Acts 1:3

Acts 1:3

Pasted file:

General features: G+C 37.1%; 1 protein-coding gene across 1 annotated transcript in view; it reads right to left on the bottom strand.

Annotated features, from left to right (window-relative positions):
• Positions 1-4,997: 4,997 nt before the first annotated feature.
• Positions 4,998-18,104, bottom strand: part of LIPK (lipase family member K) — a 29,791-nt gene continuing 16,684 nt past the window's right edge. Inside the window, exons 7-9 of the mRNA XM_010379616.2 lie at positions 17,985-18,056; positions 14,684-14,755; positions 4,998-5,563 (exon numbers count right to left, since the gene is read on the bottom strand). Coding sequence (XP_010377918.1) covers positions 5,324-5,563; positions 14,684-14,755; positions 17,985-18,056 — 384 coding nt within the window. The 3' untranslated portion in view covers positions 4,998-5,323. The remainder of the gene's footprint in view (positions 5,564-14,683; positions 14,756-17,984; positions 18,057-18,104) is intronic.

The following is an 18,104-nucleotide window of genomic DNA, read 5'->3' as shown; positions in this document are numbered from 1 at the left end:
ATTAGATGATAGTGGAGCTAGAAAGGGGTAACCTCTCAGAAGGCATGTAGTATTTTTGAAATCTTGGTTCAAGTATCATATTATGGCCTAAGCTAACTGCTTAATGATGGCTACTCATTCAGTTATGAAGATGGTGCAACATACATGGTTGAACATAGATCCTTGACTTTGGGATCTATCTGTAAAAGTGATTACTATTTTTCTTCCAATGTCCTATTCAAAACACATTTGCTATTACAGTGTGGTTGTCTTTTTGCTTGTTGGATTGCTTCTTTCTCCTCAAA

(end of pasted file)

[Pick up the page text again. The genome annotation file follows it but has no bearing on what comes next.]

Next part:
To whom also he showed himself alive after his passion